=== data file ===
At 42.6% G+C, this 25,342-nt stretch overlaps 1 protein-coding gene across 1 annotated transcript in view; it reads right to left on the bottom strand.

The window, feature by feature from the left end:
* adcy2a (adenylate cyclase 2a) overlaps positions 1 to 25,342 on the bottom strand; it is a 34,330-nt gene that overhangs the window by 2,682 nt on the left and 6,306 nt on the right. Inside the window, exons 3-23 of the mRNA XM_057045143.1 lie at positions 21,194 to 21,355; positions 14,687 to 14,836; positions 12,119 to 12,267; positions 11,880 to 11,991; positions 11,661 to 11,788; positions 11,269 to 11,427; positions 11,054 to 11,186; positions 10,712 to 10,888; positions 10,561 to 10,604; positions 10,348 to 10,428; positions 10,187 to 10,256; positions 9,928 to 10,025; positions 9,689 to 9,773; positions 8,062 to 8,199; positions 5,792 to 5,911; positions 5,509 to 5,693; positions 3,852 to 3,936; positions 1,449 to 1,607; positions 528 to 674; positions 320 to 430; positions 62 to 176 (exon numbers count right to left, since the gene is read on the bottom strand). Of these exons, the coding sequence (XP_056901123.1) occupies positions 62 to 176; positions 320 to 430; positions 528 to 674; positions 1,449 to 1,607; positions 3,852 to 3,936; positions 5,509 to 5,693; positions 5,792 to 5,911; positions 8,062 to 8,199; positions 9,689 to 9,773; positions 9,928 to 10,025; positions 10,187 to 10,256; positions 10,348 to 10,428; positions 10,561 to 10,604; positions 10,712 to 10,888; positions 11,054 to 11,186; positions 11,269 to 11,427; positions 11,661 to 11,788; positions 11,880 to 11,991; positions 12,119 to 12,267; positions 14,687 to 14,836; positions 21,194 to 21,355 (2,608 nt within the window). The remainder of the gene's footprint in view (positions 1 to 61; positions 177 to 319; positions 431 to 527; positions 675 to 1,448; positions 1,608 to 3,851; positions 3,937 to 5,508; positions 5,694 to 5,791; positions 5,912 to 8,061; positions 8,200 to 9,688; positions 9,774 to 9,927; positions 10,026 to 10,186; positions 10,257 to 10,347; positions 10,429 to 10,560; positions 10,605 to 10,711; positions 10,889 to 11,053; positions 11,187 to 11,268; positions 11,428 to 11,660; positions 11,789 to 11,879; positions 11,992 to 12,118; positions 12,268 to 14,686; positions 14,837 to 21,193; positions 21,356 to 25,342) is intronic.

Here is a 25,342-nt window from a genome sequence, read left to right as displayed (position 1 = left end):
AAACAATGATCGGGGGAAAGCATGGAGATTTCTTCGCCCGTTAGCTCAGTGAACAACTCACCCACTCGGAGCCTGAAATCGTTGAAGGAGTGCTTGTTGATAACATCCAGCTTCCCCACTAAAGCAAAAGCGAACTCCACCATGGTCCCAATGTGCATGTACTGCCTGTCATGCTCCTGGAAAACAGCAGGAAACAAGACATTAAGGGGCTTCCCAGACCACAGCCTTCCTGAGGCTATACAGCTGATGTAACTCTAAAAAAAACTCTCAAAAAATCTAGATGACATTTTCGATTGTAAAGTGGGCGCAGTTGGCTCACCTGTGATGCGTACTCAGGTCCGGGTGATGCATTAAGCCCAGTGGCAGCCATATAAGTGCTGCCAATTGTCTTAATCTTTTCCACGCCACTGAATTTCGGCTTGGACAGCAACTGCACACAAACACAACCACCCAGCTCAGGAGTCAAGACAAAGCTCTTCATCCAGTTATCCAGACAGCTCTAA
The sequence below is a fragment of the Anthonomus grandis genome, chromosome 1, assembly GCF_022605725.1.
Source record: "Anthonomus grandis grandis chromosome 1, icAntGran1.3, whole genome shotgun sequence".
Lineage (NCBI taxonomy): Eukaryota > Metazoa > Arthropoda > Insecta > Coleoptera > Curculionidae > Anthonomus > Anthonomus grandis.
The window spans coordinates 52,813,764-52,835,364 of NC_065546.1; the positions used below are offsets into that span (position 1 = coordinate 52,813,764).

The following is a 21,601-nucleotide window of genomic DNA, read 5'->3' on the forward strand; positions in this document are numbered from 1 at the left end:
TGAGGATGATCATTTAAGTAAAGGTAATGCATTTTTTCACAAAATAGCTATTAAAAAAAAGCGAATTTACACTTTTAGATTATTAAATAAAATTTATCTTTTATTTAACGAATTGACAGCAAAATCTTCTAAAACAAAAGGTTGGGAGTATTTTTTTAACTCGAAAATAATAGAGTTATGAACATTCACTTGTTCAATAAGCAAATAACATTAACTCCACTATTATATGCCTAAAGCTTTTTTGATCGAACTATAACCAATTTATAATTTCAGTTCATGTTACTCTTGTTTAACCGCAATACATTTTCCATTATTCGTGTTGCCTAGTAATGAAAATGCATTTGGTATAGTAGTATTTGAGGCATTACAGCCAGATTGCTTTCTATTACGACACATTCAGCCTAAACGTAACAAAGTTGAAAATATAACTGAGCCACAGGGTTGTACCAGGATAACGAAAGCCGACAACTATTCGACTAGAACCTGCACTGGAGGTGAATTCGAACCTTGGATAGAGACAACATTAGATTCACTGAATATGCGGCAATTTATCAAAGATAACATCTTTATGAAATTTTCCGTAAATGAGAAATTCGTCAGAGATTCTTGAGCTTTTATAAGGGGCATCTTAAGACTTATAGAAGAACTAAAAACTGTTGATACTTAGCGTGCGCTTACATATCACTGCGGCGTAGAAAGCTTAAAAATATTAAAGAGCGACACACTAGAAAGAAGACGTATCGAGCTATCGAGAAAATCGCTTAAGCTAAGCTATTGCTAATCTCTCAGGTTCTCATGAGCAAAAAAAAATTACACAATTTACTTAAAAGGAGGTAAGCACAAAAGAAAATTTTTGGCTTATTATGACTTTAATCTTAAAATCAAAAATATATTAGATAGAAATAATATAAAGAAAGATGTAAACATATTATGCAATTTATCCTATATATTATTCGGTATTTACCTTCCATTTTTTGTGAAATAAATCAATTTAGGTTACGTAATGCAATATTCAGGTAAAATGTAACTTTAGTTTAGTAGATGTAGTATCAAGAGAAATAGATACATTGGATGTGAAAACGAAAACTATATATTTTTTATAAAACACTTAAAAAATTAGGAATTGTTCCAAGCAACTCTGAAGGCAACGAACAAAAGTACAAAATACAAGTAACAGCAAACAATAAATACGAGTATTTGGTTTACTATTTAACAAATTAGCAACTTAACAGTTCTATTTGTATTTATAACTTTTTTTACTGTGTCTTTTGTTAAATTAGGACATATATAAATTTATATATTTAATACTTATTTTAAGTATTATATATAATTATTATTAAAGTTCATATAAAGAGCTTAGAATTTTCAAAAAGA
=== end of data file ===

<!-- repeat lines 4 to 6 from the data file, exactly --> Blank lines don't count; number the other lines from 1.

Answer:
Here is a 25,342-nt window from a genome sequence, read left to right as displayed (position 1 = left end):
AAACAATGATCGGGGGAAAGCATGGAGATTTCTTCGCCCGTTAGCTCAGTGAACAACTCACCCACTCGGAGCCTGAAATCGTTGAAGGAGTGCTTGTTGATAACATCCAGCTTCCCCACTAAAGCAAAAGCGAACTCCACCATGGTCCCAATGTGCATGTACTGCCTGTCATGCTCCTGGAAAACAGCAGGAAACAAGACATTAAGGGGCTTCCCAGACCACAGCCTTCCTGAGGCTATACAGCTGATGTAACTCTAAAAAAAACTCTCAAAAAATCTAGATGACATTTTCGATTGTAAAGTGGGCGCAGTTGGCTCACCTGTGATGCGTACTCAGGTCCGGGTGATGCATTAAGCCCAGTGGCAGCCATATAAGTGCTGCCAATTGTCTTAATCTTTTCCACGCCACTGAATTTCGGCTTGGACAGCAACTGCACACAAACACAACCACCCAGCTCAGGAGTCAAGACAAAGCTCTTCATCCAGTTATCCAGACAGCTCTAA
The sequence below is a fragment of the Anthonomus grandis genome, chromosome 1, assembly GCF_022605725.1.